Referring now to FIG. 17, there is illustrated a "build-it-yourself" protective undergarmet or vest 240. Protective vest 240 includes variable pressure pad 242 with a quilted configuration. It is, of course, understood that a tubular configuration may be used especially where vest 240 is expected to encounter large external forces. Fluid chambers 244 are formed by preselected regions 246. Regions 246 have perforations 248 permitting the vest 240 to be ventilated and to breathe. Perforations 248 are used to attach additional cushioning devices such as air cushion 250, shield 252, and foam rubber pad 258. Snap-on buttons 254, attached to air cushions 250 and shield 252, extend through perforations 248 for engagement with another portion of button 254 thereby capturing a portion of region 246 therebetween to secure the protective device onto vest 240. Thus the wearer may adapt his vest to suit his individual tastes and needs by selecting particular protective devices and locating them anywhere needed on vest 240. The protective devices may take any shape as for example rectangular, circular, square, etc. and may be made of a variety of materials such as foam rubber, pneumatic pad, polycarbonate shield, etc. Vest 240 can be worn as clothing and fastened using a zipper 256 or other similar fastening device. It should also be understood that a complete suit covering the entire body may be made of variable pressure pads to protect and/or insulate the whole body.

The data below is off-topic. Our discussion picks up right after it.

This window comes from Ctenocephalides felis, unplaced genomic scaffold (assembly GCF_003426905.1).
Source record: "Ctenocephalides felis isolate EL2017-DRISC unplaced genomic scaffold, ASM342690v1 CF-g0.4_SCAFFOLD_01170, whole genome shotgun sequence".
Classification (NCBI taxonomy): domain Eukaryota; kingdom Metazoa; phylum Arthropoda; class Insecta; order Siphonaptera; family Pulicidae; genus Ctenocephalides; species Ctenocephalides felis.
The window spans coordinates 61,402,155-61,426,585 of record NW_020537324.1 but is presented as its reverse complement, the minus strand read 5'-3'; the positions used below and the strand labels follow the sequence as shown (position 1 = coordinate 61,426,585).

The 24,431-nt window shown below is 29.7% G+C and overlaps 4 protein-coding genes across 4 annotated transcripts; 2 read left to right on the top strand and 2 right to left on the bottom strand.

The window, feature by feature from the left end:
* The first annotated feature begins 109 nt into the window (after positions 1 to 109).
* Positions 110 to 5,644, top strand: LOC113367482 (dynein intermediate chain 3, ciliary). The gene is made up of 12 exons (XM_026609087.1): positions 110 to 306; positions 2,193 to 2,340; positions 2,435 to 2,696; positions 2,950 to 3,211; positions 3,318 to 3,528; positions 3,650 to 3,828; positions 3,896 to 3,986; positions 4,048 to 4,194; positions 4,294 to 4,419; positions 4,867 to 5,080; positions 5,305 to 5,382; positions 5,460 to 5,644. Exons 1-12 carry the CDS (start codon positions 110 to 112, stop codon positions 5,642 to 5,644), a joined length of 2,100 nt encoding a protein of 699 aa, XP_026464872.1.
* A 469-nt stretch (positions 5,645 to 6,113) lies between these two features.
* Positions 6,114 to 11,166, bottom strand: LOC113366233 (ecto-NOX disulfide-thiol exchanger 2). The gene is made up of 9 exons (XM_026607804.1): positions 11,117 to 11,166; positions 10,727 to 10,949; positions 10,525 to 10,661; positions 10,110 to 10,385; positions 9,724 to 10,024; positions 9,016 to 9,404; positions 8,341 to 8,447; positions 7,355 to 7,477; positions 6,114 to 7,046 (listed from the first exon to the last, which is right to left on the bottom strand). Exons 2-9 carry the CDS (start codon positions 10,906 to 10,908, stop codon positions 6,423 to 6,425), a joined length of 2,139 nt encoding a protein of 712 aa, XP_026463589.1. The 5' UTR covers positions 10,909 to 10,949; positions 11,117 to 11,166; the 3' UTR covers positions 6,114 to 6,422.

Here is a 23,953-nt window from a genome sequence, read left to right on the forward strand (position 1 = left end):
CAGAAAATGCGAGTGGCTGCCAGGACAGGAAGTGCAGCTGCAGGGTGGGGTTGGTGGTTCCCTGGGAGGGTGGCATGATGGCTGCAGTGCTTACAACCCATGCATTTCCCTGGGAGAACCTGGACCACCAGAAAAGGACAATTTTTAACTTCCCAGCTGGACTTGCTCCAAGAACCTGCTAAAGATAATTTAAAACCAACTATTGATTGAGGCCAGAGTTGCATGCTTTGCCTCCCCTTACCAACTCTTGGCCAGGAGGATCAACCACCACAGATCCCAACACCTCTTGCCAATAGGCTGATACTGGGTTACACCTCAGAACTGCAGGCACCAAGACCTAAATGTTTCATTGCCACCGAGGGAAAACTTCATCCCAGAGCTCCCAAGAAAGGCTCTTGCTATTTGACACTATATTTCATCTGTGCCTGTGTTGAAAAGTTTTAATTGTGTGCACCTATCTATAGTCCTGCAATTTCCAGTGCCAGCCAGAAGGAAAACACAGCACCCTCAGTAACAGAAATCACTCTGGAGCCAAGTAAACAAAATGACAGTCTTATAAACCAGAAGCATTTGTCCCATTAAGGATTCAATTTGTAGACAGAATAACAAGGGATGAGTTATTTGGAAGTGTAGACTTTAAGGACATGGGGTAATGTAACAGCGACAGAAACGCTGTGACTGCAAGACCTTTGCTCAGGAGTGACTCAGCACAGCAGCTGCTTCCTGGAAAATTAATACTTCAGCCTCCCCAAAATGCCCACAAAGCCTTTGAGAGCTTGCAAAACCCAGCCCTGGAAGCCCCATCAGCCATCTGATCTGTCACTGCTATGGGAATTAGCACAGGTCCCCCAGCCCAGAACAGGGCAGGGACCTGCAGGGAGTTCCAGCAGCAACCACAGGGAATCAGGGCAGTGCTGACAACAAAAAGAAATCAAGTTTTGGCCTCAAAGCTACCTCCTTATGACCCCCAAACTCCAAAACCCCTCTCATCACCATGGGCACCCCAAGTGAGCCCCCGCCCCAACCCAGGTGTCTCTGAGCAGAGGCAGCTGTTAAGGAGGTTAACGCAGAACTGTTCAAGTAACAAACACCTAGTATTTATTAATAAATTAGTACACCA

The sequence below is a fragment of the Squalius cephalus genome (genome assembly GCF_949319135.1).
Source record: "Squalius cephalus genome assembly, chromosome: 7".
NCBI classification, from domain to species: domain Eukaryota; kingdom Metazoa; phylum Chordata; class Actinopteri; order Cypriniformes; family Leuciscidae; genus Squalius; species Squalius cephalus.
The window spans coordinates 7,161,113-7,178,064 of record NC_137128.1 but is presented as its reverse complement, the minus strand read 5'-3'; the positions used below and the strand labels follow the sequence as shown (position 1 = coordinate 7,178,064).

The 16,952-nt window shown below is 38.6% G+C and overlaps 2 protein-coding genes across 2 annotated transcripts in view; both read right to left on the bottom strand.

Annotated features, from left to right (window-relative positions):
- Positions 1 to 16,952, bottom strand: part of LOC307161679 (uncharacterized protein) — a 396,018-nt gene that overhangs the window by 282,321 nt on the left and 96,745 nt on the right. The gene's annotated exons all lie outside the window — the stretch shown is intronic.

The device of the present invention finds particular utility in several other areas. In the field of athletics or sports, the emphasis is on strength and effectiveness combined with light weight. Different demands are placed on the device depending upon the sports in which it is to be used. Nevertheless, each of those endeavors requires a lightweight garmet. Even the lightest weight results in a burden during any extended playing endeavor. The device of the present invention weighs approximately 4 pounds and has a strength and structural integrity factor equal to the strongest cushioning devices now being used.
In the field of military use, while weight remains important, its importance is secondary to the ability of the device to provide long lasting, effective cushioning. The device of the present invention is extremely resistant to puncture, is convenient to inflate and deflate to the desired pressure at any time, and is able to withstand extended periods of flexing and rubbing without a noticeable effect on the structural integrity.